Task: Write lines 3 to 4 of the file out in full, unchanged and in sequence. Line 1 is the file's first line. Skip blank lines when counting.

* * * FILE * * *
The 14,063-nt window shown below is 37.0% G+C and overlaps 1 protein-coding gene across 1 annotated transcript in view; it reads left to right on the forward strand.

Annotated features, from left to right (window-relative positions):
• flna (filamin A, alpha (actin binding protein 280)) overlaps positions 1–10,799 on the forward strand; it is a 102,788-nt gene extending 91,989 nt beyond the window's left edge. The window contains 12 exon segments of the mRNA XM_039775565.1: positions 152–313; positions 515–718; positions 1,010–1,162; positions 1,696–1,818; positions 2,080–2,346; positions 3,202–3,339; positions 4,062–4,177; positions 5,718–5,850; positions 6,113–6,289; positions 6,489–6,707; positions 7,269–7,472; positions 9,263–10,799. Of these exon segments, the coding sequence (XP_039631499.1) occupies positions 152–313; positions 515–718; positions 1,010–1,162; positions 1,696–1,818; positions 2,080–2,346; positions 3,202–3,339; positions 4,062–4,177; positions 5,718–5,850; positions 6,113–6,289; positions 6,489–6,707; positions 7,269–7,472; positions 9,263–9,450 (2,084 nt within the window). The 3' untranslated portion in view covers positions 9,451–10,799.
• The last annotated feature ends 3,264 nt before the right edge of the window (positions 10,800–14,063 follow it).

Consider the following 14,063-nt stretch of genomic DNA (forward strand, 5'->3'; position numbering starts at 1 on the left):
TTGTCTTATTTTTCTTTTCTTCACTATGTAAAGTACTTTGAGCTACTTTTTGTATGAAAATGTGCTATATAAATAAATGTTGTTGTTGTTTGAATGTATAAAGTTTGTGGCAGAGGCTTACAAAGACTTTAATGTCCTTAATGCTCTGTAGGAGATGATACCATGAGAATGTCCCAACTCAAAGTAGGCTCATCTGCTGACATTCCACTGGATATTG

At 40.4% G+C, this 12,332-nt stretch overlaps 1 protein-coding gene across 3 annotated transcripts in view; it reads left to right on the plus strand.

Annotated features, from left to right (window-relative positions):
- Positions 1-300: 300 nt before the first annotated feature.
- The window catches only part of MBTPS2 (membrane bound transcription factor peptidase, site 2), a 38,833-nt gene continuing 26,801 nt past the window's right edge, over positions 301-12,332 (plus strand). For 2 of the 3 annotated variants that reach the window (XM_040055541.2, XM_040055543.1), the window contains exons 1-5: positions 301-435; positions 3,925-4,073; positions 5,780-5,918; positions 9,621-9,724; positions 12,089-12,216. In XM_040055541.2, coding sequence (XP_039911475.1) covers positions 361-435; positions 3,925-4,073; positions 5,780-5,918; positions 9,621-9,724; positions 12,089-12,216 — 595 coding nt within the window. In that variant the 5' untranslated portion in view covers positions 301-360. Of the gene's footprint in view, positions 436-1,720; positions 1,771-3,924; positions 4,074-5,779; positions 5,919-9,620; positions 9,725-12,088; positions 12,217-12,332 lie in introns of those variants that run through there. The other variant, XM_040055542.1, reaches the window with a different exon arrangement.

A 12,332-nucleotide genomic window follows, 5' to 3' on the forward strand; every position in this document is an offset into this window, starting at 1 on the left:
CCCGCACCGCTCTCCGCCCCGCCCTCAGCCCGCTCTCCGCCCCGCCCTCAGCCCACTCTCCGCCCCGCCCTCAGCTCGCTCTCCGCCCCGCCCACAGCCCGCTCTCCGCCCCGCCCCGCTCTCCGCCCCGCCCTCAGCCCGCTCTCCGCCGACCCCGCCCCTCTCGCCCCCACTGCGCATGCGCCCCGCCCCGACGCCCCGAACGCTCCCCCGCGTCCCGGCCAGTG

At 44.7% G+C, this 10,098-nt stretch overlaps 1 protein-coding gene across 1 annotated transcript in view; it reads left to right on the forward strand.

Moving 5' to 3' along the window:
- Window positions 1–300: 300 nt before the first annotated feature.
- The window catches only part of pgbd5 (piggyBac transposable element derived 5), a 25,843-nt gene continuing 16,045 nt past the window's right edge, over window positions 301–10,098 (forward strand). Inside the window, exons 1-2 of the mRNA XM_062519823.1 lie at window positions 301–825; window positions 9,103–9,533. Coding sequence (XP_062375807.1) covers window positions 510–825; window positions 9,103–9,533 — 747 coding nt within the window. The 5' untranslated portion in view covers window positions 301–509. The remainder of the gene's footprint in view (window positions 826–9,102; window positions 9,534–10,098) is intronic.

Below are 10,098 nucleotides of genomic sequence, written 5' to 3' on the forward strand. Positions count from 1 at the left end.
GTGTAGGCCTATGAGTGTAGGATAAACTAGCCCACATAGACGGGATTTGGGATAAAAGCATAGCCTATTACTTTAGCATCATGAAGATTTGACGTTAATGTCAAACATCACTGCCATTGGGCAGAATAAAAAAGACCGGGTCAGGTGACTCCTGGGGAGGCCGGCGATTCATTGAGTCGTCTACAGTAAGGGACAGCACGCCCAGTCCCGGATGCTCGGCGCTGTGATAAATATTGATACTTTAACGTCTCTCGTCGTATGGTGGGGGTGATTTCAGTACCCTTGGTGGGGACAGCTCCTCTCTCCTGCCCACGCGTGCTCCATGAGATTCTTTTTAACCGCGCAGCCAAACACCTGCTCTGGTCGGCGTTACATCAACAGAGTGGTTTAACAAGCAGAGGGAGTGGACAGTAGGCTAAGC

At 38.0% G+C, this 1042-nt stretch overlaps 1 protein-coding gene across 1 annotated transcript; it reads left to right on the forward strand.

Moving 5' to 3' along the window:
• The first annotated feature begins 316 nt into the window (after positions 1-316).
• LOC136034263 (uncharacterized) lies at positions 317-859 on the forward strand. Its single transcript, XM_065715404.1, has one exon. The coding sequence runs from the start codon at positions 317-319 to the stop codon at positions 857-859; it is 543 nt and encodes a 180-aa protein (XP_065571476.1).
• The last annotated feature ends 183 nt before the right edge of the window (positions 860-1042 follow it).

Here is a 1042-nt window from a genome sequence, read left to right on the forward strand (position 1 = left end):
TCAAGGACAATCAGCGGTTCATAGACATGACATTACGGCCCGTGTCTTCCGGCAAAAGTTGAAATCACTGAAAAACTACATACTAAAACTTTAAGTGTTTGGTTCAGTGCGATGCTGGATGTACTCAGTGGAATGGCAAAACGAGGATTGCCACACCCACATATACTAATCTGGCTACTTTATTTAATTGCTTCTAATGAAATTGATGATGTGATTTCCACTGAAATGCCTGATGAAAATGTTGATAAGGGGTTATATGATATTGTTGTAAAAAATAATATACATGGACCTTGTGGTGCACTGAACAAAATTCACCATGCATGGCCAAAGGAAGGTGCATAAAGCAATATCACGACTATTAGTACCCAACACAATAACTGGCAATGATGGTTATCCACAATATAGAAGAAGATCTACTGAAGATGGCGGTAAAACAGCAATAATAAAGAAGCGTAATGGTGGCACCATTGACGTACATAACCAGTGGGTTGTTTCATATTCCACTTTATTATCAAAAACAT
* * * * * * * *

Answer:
• flna (filamin A, alpha (actin binding protein 280)) overlaps positions 1–10,799 on the forward strand; it is a 102,788-nt gene extending 91,989 nt beyond the window's left edge. The window contains 12 exon segments of the mRNA XM_039775565.1: positions 152–313; positions 515–718; positions 1,010–1,162; positions 1,696–1,818; positions 2,080–2,346; positions 3,202–3,339; positions 4,062–4,177; positions 5,718–5,850; positions 6,113–6,289; positions 6,489–6,707; positions 7,269–7,472; positions 9,263–10,799. Of these exon segments, the coding sequence (XP_039631499.1) occupies positions 152–313; positions 515–718; positions 1,010–1,162; positions 1,696–1,818; positions 2,080–2,346; positions 3,202–3,339; positions 4,062–4,177; positions 5,718–5,850; positions 6,113–6,289; positions 6,489–6,707; positions 7,269–7,472; positions 9,263–9,450 (2,084 nt within the window). The 3' untranslated portion in view covers positions 9,451–10,799.
• The last annotated feature ends 3,264 nt before the right edge of the window (positions 10,800–14,063 follow it).